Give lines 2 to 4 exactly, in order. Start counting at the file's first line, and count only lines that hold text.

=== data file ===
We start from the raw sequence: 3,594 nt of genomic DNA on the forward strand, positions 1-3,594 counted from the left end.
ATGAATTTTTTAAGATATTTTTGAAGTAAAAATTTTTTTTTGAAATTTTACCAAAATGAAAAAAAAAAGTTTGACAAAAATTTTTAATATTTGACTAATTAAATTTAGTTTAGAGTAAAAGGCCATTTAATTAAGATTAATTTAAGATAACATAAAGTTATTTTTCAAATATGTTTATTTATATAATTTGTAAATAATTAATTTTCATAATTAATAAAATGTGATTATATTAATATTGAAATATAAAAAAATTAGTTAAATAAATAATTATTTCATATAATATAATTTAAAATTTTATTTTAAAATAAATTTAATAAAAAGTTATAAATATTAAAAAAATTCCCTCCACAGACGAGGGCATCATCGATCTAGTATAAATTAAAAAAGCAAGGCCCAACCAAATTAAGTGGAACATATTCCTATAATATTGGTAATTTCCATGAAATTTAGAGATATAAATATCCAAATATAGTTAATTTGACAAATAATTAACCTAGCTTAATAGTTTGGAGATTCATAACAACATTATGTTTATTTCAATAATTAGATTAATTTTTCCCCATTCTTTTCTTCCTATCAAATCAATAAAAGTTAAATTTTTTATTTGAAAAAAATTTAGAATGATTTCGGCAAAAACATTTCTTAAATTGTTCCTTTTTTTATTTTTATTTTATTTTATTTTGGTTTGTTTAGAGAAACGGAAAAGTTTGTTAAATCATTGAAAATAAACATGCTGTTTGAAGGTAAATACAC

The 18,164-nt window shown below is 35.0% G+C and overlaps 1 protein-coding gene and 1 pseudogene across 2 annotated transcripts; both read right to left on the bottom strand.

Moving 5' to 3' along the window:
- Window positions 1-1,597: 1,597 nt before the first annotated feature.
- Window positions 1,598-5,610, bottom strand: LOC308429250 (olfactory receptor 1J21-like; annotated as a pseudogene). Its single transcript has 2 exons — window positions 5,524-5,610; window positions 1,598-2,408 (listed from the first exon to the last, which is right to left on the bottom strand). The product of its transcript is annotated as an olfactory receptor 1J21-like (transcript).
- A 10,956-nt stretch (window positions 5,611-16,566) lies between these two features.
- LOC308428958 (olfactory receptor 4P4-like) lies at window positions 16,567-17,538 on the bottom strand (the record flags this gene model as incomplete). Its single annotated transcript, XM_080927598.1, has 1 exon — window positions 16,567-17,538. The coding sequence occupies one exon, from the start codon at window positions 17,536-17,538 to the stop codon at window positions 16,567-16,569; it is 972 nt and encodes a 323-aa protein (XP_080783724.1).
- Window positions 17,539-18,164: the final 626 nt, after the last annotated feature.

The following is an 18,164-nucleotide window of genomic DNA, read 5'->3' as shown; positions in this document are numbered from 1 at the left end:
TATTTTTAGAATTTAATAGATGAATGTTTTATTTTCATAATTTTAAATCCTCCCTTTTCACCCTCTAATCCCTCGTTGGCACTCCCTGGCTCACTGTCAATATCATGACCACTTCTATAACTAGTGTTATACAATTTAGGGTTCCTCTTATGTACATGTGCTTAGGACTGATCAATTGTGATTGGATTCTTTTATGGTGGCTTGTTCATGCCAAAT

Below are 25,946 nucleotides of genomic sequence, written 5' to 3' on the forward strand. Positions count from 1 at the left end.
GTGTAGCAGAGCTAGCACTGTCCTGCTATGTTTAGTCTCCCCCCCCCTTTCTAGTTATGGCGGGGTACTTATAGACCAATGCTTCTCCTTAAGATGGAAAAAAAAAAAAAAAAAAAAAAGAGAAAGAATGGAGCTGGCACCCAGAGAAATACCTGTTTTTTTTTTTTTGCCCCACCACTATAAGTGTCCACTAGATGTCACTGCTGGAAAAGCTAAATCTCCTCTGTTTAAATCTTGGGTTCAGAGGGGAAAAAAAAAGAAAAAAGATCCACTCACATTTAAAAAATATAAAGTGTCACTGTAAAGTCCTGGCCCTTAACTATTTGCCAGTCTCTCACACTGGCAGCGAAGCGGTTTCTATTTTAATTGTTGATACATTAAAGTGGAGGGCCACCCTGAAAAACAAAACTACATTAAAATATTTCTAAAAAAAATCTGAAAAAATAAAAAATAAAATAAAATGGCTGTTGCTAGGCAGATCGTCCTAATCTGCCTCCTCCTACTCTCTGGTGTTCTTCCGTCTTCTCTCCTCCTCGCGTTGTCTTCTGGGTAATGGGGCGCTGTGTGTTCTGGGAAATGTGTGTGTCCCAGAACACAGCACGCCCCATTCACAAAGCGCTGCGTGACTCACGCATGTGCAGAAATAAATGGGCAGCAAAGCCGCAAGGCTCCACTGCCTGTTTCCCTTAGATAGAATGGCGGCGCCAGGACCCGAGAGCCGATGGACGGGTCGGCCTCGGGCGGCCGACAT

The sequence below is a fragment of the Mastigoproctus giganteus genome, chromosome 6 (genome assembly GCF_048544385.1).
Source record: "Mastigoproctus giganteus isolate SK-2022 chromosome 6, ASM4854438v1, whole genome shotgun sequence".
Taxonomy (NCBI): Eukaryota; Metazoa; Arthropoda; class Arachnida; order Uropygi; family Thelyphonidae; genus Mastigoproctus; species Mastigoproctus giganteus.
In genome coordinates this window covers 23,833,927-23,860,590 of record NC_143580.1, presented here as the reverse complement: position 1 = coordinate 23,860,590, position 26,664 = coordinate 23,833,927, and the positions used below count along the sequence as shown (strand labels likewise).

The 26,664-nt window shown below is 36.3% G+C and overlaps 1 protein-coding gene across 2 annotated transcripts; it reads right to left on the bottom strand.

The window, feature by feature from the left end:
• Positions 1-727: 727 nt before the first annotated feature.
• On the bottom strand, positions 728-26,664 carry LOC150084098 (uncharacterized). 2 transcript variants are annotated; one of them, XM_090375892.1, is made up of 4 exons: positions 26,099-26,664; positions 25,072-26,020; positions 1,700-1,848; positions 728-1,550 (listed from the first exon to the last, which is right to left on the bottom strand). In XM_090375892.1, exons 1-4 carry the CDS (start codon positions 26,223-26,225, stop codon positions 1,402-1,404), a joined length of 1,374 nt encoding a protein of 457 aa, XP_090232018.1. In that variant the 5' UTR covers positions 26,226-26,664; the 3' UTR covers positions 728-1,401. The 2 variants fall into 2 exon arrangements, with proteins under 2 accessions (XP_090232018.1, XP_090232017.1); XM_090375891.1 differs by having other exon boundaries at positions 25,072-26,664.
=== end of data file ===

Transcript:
ATGAATTTTTTAAGATATTTTTGAAGTAAAAATTTTTTTTTGAAATTTTACCAAAATGAAAAAAAAAAGTTTGACAAAAATTTTTAATATTTGACTAATTAAATTTAGTTTAGAGTAAAAGGCCATTTAATTAAGATTAATTTAAGATAACATAAAGTTATTTTTCAAATATGTTTATTTATATAATTTGTAAATAATTAATTTTCATAATTAATAAAATGTGATTATATTAATATTGAAATATAAAAAAATTAGTTAAATAAATAATTATTTCATATAATATAATTTAAAATTTTATTTTAAAATAAATTTAATAAAAAGTTATAAATATTAAAAAAATTCCCTCCACAGACGAGGGCATCATCGATCTAGTATAAATTAAAAAAGCAAGGCCCAACCAAATTAAGTGGAACATATTCCTATAATATTGGTAATTTCCATGAAATTTAGAGATATAAATATCCAAATATAGTTAATTTGACAAATAATTAACCTAGCTTAATAGTTTGGAGATTCATAACAACATTATGTTTATTTCAATAATTAGATTAATTTTTCCCCATTCTTTTCTTCCTATCAAATCAATAAAAGTTAAATTTTTTATTTGAAAAAAATTTAGAATGATTTCGGCAAAAACATTTCTTAAATTGTTCCTTTTTTTATTTTTATTTTATTTTATTTTGGTTTGTTTAGAGAAACGGAAAAGTTTGTTAAATCATTGAAAATAAACATGCTGTTTGAAGGTAAATACAC

The 18,164-nt window shown below is 35.0% G+C and overlaps 1 protein-coding gene and 1 pseudogene across 2 annotated transcripts; both read right to left on the bottom strand.

Moving 5' to 3' along the window: